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Study visit review: OCA New Music Collective Study Day

In April, around 10 OCA students, with their instruments, converged on the Royal Northern College of Music in Manchester for a music study day, to spend a day performing, creating, and well, who knew what else? In fact, two people, the study day leader Carla Rees and myself as co-leader, did know, and we had arranged a varied programme of activities designed to intrigue and challenge.

The day began with the students introducing themselves musically, performing a solo piece of their own choice as well as pieces by their fellow students which they had learned in the preceding weeks. The students had different levels of experience performing in front of people and despite the varying degrees to which they found this terrifying everyone took part. Students shared their views on the performances and the general playability and style of the compositions. New ties were created among the students who now have instrumentalists to ask advice from and send sketches to.

Given that the students had performed it felt only fair that at least one of the tutors should play – an invitation taken up by Carla with a demonstration of a contemporary flute piece. This was an example of traditional and extended techniques, involving microtonal passages and multiphonics (the playing of chords). The score was explored and the notation of these non-traditional sounds and how they were produced on the instrument was discussed.
The demonstration heralded the next part of the day which was to involve students broaching new sonic territory. This was to follow further networking over lunch.

Suitably fortified, the afternoon session began with a group improvisation. This marked the inaugural appearance of the OCA New Music Collective, a group intended to rehearse and perform both student compositions and established, contemporary repertoire.
Starting from a series of pre-composed chords the collective was set the task of preparing a performance at short notice. Playing the instruments they had brought with them, using their voice, or moving outside their comfort zone by playing new instruments such as the harpsichord or playing only on the strings of the piano (i.e. not using the keyboard at all) this was an exercise in quick decision making. Each member of the ensemble had to listen intently as well as agree on which instruments to emphasise at various points of the performance. The degree of difference between the run-throughs, not to mention between them and the final performance, illustrated the versatility and creative potential of this kind of structured improvisation.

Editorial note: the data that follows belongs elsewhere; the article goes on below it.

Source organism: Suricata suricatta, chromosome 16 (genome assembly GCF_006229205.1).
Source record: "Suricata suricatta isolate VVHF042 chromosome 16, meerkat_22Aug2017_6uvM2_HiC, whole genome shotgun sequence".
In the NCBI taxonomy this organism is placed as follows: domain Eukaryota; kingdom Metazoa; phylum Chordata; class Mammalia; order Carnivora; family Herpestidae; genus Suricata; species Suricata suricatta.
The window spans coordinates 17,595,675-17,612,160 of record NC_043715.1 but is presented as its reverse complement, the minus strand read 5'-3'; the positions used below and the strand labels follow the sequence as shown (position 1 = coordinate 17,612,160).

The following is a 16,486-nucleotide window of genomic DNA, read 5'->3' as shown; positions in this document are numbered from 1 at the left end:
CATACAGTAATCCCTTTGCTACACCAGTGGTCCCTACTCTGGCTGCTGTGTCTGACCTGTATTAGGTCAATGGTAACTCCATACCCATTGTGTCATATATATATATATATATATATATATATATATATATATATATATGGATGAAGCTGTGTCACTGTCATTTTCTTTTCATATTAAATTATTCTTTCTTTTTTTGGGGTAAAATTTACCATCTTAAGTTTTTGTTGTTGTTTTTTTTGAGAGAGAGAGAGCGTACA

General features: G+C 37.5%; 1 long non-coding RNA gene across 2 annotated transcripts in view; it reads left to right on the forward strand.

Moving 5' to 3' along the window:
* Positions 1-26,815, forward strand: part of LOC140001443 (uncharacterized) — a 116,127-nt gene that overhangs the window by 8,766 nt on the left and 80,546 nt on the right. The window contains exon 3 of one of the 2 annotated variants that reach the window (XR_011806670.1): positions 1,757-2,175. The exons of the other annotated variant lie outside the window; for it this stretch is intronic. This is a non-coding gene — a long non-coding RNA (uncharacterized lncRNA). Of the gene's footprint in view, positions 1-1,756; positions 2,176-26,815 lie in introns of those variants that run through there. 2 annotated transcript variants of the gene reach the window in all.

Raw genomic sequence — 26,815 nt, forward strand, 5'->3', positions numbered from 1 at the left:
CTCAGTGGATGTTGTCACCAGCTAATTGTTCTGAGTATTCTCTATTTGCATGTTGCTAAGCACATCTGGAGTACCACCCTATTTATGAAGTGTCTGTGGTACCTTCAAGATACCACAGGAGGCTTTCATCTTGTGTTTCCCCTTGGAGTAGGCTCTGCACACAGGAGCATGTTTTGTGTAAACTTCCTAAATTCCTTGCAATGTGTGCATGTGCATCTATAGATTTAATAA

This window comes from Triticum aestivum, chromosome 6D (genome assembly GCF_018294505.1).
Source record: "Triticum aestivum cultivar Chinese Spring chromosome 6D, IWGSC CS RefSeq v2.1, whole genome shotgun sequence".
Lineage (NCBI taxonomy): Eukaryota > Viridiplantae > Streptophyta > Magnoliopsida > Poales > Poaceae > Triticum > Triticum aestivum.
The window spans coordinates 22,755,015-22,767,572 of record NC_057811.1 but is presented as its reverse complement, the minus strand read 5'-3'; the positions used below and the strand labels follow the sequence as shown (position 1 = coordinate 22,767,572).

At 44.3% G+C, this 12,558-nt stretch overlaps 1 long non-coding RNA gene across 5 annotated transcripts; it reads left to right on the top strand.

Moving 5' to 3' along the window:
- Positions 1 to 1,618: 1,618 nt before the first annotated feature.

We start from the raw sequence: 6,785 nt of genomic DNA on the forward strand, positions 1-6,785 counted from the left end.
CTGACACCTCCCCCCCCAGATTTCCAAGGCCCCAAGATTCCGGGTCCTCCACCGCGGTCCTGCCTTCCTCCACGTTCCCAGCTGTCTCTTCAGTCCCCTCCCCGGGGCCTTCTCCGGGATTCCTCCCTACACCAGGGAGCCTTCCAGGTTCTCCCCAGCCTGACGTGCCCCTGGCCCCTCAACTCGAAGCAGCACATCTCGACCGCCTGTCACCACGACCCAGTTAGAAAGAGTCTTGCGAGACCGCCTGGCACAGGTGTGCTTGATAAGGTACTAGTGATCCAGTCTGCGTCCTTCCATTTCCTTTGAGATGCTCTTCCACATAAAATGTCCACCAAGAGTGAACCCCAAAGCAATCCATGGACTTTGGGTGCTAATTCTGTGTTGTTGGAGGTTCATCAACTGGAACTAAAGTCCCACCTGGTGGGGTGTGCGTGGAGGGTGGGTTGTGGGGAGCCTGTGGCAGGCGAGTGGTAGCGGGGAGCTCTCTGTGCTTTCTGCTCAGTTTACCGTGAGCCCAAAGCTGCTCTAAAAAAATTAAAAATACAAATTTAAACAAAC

Now seasoned as new music performers, the ensemble split into two groups to prepare and perform a pair of contrasting graphic scores brought in by two students.

One of these involved musical cells which were combined and repeated ad lib by individuals in the ensemble to produce an improvisation of extended duration whose course was controlled by the listening skills and sense of musical pacing of each of the performers.

The next score was more visually orientated, involving movable tiles with different shapes and patterns on them which could be freely arranged and interpreted by the ensemble.

To push the concept further, the ensemble decided that these tiles could be arranged by the audience at the performance, bringing additional spontaneity and interactivity.

These scores in particular provoked debate surrounding our understanding of musical time and form in the general discussion session which followed.
In all, the day worked on many levels. New friendships were made as well as connections for future collaboration. For some students it was the first time they had had a composition performed, and all students received audio recordings of the day. Overall the consensus was that it had been a valuable occasion – fun and informative and, hopefully, one to be repeated.
The New Music Collective lives on and at each outing will take a new form. The idea is that it is to be guided by students’ own interests so if you have thoughts and ambitions for the Collective, or for any other study day, please share them with your tutor and Carla.

Posted by author: Gavin Wayte
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